October 17, 2004

What make strange bedfellows

These days, I tend to be among those who stick to checkbook activism. Rarely have I been embarrassed to be an American, except this past summer in Canada, when I was asked questions about U.S. foreign policy I couldn't answer in any way that made sense to me or the questioner.

Too young to protest the Vietnam War, I did have some awareness of it, and grew up as a war-is-not-healthy-for-children-and-other-living-things child. I did all my marches on Washington in the Reagan-Bush years. My excuse for missing D.C. in this administration is that none of the marches has coincided with time I was in the U.S.

Iraq, to me, has been Vietnam redux -- except now I'm considerable older, I've been voting for 25+ years, and I am not a happy camper.

I am of the travel-before-you-get-too-cranky-to-sit-in-coach school, and after I turned 40, it seemed time to hit the sky, as it were. In retrospect, it was an inspired choice, particularly as I turned 40 the year little boy Bush slid in to the Oval Office. Thus far my world tour has included China, Hong Kong, Japan, Australia, New Zealand, and the Galapagos Islands. In prior years, on multiple occasions, I covered Western Europe and numerous Caribbean islands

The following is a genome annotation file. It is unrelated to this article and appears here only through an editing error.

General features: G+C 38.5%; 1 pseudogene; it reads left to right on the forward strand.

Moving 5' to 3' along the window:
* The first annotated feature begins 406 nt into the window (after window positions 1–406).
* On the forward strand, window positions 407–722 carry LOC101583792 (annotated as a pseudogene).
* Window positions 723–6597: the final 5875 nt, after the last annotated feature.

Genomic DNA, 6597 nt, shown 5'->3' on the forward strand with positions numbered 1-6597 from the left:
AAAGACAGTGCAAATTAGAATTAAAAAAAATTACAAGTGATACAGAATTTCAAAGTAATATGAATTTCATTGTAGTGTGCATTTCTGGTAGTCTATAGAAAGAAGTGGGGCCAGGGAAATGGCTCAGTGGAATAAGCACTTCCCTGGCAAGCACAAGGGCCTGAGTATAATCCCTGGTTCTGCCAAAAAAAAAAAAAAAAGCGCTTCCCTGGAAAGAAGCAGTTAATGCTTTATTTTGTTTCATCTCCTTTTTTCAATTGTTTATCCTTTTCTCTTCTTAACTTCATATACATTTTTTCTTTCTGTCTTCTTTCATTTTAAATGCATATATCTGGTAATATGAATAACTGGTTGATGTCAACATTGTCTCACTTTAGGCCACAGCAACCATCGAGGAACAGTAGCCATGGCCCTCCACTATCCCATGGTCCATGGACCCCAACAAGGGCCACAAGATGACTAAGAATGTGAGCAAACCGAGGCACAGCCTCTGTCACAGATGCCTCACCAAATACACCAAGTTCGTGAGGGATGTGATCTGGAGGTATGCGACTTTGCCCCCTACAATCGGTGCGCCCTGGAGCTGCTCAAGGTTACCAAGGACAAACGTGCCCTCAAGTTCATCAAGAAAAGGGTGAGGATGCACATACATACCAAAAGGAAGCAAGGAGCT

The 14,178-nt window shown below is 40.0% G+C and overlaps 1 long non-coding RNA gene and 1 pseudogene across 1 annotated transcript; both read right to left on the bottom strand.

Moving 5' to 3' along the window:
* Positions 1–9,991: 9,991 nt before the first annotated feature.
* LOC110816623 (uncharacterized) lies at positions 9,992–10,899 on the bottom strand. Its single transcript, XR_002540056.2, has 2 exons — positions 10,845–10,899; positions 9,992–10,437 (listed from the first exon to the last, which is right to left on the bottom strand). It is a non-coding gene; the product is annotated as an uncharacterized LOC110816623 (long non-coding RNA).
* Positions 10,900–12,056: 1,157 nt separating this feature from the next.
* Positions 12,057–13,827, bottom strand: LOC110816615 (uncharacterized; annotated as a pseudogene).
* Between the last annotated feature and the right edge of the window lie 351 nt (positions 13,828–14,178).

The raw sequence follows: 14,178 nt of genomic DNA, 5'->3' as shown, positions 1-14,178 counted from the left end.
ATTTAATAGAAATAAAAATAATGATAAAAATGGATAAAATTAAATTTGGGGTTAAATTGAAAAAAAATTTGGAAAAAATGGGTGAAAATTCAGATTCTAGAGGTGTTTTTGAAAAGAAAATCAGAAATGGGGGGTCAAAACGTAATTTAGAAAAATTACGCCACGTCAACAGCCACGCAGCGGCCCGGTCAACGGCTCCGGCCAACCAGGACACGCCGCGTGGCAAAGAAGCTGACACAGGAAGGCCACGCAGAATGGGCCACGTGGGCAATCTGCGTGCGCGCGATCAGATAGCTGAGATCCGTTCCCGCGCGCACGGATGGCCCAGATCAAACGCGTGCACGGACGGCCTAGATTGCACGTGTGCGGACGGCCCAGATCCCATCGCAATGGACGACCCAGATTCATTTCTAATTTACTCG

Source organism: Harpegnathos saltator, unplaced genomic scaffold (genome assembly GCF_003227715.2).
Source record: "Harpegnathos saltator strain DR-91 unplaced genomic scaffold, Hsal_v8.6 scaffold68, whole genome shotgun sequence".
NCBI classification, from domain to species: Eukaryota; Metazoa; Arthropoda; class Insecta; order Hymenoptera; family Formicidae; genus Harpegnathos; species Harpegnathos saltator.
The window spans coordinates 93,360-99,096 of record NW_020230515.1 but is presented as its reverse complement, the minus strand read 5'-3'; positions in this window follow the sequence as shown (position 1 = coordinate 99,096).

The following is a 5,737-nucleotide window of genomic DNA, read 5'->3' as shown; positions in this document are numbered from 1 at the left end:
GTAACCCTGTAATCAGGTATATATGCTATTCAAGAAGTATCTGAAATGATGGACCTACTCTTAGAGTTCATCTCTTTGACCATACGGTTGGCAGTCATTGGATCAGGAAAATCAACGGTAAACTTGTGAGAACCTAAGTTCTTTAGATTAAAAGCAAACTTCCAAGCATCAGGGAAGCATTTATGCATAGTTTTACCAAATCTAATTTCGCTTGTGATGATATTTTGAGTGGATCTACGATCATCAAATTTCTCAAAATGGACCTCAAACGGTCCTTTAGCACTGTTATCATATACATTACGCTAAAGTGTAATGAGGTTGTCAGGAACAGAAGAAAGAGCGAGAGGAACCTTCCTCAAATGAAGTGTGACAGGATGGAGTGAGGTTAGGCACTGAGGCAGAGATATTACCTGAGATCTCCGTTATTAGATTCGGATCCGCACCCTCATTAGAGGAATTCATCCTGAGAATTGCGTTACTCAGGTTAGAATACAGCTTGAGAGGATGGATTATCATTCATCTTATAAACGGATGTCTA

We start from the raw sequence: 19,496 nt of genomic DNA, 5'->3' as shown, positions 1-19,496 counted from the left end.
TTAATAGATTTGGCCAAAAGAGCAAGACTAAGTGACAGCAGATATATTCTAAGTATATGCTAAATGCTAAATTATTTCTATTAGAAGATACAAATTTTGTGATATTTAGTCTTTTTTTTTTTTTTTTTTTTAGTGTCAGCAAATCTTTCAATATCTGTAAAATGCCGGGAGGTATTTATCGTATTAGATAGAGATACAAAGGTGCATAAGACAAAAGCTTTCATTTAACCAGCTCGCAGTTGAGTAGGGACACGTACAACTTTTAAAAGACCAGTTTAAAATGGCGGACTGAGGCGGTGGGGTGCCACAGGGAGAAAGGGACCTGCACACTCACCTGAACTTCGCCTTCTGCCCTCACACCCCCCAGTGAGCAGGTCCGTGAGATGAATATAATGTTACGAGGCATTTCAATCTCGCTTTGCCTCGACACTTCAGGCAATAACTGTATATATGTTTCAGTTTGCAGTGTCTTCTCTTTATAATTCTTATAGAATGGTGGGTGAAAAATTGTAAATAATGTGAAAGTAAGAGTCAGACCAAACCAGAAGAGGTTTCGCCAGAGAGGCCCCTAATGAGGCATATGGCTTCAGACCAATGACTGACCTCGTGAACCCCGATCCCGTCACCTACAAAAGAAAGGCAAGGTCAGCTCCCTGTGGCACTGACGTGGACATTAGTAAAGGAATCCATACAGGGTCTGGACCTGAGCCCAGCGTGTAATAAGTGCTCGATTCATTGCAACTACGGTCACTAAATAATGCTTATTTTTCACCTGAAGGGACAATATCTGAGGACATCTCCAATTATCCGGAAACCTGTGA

Last night I was invited to a screening of "Bush Family Fortunes," and what that family has done to make money isn't pretty. Cold, hard cash and greed, more than politics per se are what make strange bedfellows. Either that, or ethics is neither on the syllabus at Yale nor on the menu at any Bush family holiday celebration.

The way things are going, I might actually be shopping for a new country after the election, particularly after reading a poll from U.K.'s Guardian, published Friday.

It concluded: "The results show that in Australia, Britain, Canada, France, Japan, Spain and South Korea a majority of voters share a rejection of the Iraq invasion, contempt for the Bush administration, a growing hostility to the US and a not-too-strong endorsement of Mr Kerry. But they all make a clear distinction between this kind of anti-Americanism and expressing a dislike of American people. On average 68% of those polled say they have a favourable opinion of Americans."

My friends who have dual citizenship are seriously investigating their options. Yet, for better or worse, I am home. And it is hard to imagine "home" being anywhere else.


Post a Comment

<< Home